Paul Carvalho in his tutorial about pitfalls in agile organizations talked about the balance of manual testing and automated testing.  Based on some concepts from Brian Marick (one of the Agile Manifesto signers) and a couple others, there needs to be a push to have manual testers doing business facing testing that is critiquing the product, and spend as little time as possible focusing on base functionality and regression checking.  The amount of testing can be drawn in a pyramid with unit tests at the bottom, integration then functional tests on top of that, and manual exploratory testing depicted as a cloud on top of the pyramid that is being supported by the bottom three layers.

However, in many organizations (ours included) the actual testing effort is an inverted pyramid with very little automated unit and integration testing, a little automated functional testing and lots of cloud shaped manual testing, which ends up looking like an ice cream cone.  I have already talked with Steve about turning that ice cream cone around by adding some additional effort in unit testing and better supported automation.  This goal is in the process of being implemented via the talent reviews with QA and developers.

Effective Metrics

There was a great keynote from Paul Holland where he gave a few techniques on how to effectively provide metrics to management while maintaining integrity of the narrative.  The few concepts that I would like to investigate more and implement are:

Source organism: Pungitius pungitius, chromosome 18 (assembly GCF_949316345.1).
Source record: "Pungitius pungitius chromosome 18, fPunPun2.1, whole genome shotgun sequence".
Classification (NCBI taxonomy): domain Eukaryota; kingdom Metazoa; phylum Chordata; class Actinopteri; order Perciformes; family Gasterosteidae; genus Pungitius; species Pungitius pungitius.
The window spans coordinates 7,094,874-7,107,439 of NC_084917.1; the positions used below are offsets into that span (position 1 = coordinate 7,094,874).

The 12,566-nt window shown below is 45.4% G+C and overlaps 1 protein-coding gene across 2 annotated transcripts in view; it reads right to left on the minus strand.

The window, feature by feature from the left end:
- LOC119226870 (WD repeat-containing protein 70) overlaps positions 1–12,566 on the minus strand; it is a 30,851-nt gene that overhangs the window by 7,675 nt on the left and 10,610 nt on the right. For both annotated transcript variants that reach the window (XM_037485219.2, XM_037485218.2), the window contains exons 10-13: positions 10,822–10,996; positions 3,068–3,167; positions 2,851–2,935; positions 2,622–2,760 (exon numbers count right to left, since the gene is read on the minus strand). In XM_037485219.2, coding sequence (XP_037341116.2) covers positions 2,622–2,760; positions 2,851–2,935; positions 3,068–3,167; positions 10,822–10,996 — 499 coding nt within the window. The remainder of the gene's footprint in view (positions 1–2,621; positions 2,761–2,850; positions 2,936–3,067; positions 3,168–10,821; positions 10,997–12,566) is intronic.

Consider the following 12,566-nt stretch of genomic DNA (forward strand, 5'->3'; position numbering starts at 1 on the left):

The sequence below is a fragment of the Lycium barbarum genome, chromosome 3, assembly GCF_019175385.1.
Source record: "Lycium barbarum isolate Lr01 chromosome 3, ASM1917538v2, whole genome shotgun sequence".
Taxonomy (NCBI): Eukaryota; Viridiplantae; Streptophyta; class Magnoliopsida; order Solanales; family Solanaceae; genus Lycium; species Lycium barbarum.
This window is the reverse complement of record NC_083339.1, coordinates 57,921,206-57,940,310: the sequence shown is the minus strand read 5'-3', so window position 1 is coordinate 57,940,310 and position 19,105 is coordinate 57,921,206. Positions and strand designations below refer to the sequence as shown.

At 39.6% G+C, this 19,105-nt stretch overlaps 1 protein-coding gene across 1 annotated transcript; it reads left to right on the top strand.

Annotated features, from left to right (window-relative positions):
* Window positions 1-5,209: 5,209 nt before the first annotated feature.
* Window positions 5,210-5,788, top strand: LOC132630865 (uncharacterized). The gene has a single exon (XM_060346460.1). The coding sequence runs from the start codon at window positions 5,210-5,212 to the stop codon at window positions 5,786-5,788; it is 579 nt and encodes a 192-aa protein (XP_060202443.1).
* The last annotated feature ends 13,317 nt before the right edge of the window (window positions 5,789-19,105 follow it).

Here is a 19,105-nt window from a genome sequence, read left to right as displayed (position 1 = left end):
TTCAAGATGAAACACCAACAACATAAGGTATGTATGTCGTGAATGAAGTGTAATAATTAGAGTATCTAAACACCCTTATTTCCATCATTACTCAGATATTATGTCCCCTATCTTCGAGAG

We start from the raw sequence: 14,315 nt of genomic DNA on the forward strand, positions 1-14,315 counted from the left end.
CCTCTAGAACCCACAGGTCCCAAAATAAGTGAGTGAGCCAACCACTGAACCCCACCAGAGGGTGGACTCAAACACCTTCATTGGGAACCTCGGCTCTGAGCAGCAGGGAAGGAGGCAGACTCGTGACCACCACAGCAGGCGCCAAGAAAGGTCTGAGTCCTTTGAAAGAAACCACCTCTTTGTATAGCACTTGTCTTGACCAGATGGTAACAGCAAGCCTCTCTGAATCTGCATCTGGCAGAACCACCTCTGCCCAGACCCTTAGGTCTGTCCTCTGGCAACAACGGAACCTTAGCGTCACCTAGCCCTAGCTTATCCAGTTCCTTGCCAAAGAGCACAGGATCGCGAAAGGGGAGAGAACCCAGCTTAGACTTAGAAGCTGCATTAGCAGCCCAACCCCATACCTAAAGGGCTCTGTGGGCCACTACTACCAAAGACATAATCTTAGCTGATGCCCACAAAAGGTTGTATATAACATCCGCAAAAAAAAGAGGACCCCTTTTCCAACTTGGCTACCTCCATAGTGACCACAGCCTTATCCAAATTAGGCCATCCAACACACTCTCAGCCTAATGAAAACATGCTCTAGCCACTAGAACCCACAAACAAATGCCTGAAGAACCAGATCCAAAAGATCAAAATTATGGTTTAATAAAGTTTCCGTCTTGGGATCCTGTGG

– Provide metrics along with narrative to provide the full story behind the metrics.  This narrative can contain any of the potential pitfalls or dangerous conclusions from the metrics or other qualitative information not captured in numbers.

– Use a dashboard to provide a better picture of testing activities.

– More effective use of sticky note boards and how to accurately use those for managing testing effort and displaying work that is being done.

I also was party to a couple side discussions along this topic at the conference.  I hope these conversations will be helpful in moving forward in our goal to identify useful performance measures and provide that information up the management chain.

All in all it was a very enjoyable conference.  The intangibles of the conference were many, but include an increased passion in continuing to push forward, a feeling that the company values me as an employee enough to invest the funds to send me to training, and an increased connection to the testing community to further relationships that will be sustaining in the future.  I truly appreciate the investment and would like to attend further conferences in the future as we get a better handle on this current list of improvements.